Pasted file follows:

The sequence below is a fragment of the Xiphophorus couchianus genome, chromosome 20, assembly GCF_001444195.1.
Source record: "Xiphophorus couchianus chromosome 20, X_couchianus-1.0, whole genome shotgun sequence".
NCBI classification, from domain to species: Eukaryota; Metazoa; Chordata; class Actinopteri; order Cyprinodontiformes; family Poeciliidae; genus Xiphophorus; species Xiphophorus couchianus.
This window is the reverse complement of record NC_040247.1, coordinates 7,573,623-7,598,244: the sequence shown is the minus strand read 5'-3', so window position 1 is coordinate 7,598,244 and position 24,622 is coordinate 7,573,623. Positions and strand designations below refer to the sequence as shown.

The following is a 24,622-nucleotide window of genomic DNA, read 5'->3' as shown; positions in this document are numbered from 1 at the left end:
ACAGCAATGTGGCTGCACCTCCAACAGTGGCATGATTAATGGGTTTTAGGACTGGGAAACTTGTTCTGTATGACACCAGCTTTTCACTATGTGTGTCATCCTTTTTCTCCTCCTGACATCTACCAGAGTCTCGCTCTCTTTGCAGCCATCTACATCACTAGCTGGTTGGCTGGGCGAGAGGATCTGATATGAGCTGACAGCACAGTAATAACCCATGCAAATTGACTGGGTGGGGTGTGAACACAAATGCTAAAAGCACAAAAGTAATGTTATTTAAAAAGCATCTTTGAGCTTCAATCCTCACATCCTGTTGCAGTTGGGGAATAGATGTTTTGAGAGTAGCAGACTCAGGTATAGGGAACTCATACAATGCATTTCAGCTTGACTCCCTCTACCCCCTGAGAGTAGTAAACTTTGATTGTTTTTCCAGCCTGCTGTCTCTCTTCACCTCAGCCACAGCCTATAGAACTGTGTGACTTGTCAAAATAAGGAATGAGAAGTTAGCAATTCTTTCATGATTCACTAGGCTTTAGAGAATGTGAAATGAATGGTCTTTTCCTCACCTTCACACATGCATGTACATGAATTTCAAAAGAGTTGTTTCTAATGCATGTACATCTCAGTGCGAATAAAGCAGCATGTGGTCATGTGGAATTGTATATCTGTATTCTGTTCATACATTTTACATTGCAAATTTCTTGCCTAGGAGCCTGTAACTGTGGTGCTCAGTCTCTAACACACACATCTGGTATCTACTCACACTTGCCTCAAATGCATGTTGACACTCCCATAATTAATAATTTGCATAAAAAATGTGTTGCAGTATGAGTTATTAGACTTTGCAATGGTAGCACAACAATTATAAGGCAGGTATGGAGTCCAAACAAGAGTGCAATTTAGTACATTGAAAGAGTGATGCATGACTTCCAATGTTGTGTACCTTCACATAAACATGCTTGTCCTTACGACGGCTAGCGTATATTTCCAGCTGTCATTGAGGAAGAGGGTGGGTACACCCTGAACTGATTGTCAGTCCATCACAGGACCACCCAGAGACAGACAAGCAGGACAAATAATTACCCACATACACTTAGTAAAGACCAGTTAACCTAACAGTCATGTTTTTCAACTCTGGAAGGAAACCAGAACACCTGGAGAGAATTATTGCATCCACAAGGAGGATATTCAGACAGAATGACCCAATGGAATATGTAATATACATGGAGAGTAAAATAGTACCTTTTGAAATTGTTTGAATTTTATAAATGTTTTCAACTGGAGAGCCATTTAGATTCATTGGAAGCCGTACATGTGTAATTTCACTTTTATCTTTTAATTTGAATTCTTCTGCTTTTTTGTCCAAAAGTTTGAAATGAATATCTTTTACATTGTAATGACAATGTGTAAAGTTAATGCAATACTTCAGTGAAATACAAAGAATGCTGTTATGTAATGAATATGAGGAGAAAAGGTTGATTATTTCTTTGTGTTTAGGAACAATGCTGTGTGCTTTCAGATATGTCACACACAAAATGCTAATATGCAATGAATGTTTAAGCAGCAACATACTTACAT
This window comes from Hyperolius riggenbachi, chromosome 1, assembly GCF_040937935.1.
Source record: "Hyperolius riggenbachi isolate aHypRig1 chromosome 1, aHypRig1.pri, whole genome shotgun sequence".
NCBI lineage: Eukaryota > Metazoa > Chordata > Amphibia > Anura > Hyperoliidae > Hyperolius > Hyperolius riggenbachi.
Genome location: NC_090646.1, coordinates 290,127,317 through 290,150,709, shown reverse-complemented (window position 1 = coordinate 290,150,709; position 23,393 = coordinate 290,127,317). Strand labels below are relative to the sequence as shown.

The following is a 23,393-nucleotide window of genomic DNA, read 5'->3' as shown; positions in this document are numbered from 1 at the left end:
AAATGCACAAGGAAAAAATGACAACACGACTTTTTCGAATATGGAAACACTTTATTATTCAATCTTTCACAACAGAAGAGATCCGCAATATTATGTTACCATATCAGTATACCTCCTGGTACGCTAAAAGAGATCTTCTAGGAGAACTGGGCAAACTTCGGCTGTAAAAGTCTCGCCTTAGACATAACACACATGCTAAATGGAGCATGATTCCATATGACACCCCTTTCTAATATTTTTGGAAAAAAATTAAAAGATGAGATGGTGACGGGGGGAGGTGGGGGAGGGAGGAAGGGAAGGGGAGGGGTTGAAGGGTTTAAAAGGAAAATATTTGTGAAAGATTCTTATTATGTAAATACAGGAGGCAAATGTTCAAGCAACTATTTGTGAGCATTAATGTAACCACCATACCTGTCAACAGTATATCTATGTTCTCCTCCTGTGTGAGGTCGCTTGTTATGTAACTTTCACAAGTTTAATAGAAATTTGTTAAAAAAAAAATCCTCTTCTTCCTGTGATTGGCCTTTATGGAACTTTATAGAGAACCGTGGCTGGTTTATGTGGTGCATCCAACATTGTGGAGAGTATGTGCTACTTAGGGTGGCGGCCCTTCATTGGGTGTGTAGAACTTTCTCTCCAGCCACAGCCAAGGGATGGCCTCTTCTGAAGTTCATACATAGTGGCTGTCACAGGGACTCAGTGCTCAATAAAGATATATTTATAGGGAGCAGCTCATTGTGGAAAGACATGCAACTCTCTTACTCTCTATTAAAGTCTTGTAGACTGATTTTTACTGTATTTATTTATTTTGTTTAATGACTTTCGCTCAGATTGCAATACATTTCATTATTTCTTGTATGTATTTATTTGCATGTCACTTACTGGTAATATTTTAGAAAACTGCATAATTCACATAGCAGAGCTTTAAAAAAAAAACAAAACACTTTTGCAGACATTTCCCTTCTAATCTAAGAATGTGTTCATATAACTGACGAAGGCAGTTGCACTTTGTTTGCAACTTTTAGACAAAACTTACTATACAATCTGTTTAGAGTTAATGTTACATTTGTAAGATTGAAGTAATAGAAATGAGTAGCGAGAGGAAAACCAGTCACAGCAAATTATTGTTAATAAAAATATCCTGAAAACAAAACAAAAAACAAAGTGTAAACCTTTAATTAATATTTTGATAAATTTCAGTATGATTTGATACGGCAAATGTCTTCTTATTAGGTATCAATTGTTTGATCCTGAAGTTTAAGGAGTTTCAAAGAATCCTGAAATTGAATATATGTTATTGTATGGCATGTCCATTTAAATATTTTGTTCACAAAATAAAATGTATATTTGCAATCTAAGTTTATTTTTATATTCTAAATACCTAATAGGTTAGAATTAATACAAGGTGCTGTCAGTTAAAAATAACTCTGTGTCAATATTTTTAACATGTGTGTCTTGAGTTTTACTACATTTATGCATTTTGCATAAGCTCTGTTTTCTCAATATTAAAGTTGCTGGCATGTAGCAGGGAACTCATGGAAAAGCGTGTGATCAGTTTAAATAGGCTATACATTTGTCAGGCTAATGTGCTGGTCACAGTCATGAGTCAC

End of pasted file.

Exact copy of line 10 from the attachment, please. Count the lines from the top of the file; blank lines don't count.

Genome location: NC_090646.1, coordinates 290,127,317 through 290,150,709, shown reverse-complemented (window position 1 = coordinate 290,150,709; position 23,393 = coordinate 290,127,317). Strand labels below are relative to the sequence as shown.